Sunday, February 27, 2011

Integrating Culture: Black History Month

As Black History Month comes to a close, I want to take the time to share some books that you can read throughout the year to educate your children of culture and history that schools oftentimes don't have time to teach. There is a month designated as awareness and celebration, but really, we should expose our children to all kinds of people and history.

Here are some books that teach and reach:

Thank you for your images.

Monday, February 21, 2011

Integrating History: President's Day

I find myself without a computer this week, only my iPad. However, I wanted to take this time to explain to my daugher why we had no school. There really is no easy way to explain it to a child, but Helen Frost wrote a book called President's Day that is simple in the explanation. Go to for This book : President's Day.

For a quick activity, hang a white paper on the wall, have your child stand sideways for their profile, and trace the shadow. With the use of a flashlight placed on a table, it offers an easy way to make a shadow.

For older children, have them write a letter to the President thanking him for his service or have them write what they would do if they were President. Either way, you have spent 20 minutes honoring our leaders and can go out to the sales!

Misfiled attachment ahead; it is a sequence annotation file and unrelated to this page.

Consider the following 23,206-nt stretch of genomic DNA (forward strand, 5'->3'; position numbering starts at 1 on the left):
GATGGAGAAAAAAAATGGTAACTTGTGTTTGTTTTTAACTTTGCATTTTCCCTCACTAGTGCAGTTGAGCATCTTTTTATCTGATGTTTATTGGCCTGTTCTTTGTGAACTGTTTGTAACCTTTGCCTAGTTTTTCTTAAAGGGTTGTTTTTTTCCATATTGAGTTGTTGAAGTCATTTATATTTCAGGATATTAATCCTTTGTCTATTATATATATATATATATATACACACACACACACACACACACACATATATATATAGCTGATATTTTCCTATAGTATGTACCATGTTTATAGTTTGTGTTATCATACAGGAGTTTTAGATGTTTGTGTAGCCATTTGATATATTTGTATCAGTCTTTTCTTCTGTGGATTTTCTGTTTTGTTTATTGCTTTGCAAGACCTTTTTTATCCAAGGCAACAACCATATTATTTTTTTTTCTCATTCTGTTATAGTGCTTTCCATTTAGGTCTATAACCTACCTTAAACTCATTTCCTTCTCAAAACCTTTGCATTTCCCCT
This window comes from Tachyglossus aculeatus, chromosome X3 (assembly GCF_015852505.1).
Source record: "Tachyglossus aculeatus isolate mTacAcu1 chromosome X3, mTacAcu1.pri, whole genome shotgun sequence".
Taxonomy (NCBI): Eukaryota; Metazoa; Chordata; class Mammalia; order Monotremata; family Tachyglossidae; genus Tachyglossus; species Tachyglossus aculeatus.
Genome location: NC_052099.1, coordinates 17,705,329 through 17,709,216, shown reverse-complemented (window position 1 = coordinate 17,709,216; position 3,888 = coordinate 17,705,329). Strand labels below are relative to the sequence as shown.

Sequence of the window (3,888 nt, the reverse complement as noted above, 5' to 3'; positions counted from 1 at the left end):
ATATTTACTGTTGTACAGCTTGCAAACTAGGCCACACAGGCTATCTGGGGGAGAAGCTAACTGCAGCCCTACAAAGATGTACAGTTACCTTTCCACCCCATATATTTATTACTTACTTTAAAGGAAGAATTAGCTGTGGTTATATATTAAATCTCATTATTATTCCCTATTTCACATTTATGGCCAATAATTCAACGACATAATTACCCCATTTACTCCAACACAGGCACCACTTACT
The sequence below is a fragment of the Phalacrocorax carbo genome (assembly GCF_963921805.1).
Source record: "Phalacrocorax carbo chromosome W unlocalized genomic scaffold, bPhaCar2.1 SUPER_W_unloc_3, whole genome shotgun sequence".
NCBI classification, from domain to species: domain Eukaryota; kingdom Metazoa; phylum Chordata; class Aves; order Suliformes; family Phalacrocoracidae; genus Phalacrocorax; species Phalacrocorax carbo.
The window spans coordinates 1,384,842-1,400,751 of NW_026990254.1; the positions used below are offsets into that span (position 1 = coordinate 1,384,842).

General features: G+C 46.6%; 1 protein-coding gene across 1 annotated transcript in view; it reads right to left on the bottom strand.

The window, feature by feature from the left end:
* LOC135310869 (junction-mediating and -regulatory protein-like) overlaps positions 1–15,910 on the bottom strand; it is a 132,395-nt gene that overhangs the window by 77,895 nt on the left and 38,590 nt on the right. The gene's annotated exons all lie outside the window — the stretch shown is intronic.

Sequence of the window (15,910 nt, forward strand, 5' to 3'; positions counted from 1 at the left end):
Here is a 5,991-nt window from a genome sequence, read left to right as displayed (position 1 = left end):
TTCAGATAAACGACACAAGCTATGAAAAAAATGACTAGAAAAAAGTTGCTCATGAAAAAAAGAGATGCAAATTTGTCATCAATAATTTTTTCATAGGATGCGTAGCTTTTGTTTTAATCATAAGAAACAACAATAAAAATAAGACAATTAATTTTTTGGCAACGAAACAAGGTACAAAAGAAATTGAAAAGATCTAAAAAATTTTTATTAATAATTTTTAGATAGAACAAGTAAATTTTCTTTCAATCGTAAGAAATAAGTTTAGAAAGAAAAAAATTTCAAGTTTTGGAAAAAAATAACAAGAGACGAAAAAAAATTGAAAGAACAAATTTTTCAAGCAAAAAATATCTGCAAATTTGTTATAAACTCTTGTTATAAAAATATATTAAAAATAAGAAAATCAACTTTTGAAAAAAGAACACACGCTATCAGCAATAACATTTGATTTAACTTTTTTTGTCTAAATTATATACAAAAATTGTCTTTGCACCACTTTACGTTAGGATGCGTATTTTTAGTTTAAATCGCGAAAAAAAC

Thursday, February 10, 2011

Integrating Cooking: Muffin Monday

How many times do you go through the week thinking, I really should do more for breakfast than just cereal? So, why not on Sunday evening, make some yummy muffins for Muffin Monday? Then you have something different at least for Monday and Tuesday and the family has love from the oven.

The kids can read the steps in takes to make the muffins and learn measurements at the same time!

1. Use the good old Jiffy muffin mix

2. Banana Nut (Chocolate) Bread
1/3 cup shortening
1/2 cup sugar
2 eggs
1 3/4 cups sifted all-purpose flour
1 teaspoon baking power
1/2 teaspoon soda
1/2 teaspoon salt
1 cup mashed ripe banana (2 1/2 bananas)
1/2 cup chopped walnuts (I use chocolate chips instead)

oven 350

Cream together shortening and sugar; add eggs and beat will. Sift together dry ingredients; add creamed mixture alternately with banana, blending well after each addition. Stir in nuts.
Pour into a well-grease loaf pan, or cupcake pan.
Makes 12 Muffins

3. Apple Praline Bread
1 cup firmly packed brown sugar
1/2 cup butter, softened
1/2 cup sour cream